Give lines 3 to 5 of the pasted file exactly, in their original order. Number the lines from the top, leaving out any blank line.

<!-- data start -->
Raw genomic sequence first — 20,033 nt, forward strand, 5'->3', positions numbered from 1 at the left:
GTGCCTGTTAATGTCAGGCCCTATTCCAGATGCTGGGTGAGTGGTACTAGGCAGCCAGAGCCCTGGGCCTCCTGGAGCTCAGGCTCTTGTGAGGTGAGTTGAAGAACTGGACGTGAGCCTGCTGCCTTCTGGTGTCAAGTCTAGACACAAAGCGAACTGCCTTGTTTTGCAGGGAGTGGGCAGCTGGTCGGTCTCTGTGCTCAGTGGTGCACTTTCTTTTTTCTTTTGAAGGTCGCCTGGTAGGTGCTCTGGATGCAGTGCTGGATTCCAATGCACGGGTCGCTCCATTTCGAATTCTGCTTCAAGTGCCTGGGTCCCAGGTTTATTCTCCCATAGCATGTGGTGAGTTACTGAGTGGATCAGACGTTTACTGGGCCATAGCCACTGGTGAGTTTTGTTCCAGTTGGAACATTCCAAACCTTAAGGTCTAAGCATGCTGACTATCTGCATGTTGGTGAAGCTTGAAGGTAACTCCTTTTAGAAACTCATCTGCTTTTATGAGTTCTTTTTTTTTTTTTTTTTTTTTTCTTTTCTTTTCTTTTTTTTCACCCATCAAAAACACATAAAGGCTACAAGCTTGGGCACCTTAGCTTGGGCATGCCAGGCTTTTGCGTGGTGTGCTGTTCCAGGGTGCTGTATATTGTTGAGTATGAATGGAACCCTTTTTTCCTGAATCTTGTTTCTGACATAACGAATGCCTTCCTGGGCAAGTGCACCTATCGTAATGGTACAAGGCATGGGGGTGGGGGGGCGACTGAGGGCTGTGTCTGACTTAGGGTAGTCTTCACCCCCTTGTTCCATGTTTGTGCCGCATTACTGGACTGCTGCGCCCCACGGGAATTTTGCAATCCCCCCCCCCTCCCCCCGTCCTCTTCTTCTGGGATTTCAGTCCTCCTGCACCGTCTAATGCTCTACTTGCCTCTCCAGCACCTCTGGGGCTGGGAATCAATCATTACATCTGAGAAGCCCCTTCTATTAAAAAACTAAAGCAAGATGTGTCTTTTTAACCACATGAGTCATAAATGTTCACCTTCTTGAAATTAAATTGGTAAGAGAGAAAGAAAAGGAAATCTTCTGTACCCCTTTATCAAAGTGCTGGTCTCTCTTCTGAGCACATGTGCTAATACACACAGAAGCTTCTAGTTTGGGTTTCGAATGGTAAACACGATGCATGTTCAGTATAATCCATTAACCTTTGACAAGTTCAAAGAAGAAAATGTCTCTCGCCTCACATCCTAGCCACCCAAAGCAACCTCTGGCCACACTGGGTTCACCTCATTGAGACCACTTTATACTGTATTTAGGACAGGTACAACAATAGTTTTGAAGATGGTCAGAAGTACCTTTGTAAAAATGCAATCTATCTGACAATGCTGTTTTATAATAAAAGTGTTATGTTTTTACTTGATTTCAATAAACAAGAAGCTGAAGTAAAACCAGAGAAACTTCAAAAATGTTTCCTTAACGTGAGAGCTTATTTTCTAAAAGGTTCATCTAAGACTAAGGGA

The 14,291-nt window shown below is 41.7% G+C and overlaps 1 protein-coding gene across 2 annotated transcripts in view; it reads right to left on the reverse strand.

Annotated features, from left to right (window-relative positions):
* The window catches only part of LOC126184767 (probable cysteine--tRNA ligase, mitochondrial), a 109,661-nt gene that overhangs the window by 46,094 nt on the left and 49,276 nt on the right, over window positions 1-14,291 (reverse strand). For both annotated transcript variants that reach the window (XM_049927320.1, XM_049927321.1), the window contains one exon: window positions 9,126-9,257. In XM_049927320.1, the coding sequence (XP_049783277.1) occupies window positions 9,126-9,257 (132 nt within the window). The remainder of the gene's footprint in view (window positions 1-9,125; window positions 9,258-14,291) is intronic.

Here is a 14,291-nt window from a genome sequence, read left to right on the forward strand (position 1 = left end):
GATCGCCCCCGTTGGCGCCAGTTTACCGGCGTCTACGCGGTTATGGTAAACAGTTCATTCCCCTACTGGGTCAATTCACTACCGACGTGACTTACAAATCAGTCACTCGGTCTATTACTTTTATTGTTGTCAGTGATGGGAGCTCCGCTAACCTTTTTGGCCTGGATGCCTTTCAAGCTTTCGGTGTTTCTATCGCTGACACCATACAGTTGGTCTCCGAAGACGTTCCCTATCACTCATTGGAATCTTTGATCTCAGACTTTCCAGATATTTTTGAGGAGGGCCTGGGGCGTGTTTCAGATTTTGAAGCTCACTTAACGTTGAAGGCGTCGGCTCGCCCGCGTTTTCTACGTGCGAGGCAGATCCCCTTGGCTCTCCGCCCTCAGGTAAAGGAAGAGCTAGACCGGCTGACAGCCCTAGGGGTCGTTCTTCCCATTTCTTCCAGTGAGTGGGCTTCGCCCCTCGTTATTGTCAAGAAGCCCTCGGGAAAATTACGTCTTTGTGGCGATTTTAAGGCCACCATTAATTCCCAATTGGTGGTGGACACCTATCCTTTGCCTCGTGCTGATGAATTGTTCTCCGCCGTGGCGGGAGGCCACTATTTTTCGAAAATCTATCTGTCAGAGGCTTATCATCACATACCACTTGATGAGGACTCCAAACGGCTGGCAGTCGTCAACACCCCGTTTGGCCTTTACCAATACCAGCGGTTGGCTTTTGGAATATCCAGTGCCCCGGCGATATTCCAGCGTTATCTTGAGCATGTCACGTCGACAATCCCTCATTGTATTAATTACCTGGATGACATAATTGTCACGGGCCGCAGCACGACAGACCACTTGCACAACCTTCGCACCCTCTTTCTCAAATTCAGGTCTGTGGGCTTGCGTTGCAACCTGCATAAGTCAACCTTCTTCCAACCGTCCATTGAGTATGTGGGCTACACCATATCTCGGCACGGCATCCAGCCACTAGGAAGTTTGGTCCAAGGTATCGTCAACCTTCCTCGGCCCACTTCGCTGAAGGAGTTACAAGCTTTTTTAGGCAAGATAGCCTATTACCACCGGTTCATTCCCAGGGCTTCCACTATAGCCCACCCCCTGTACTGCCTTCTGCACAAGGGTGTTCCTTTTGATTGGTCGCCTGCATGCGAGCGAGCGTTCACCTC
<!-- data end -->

The 14,291-nt window shown below is 41.7% G+C and overlaps 1 protein-coding gene across 2 annotated transcripts in view; it reads right to left on the reverse strand.

Annotated features, from left to right (window-relative positions):
* The window catches only part of LOC126184767 (probable cysteine--tRNA ligase, mitochondrial), a 109,661-nt gene that overhangs the window by 46,094 nt on the left and 49,276 nt on the right, over window positions 1-14,291 (reverse strand). For both annotated transcript variants that reach the window (XM_049927320.1, XM_049927321.1), the window contains one exon: window positions 9,126-9,257. In XM_049927320.1, the coding sequence (XP_049783277.1) occupies window positions 9,126-9,257 (132 nt within the window). The remainder of the gene's footprint in view (window positions 1-9,125; window positions 9,258-14,291) is intronic.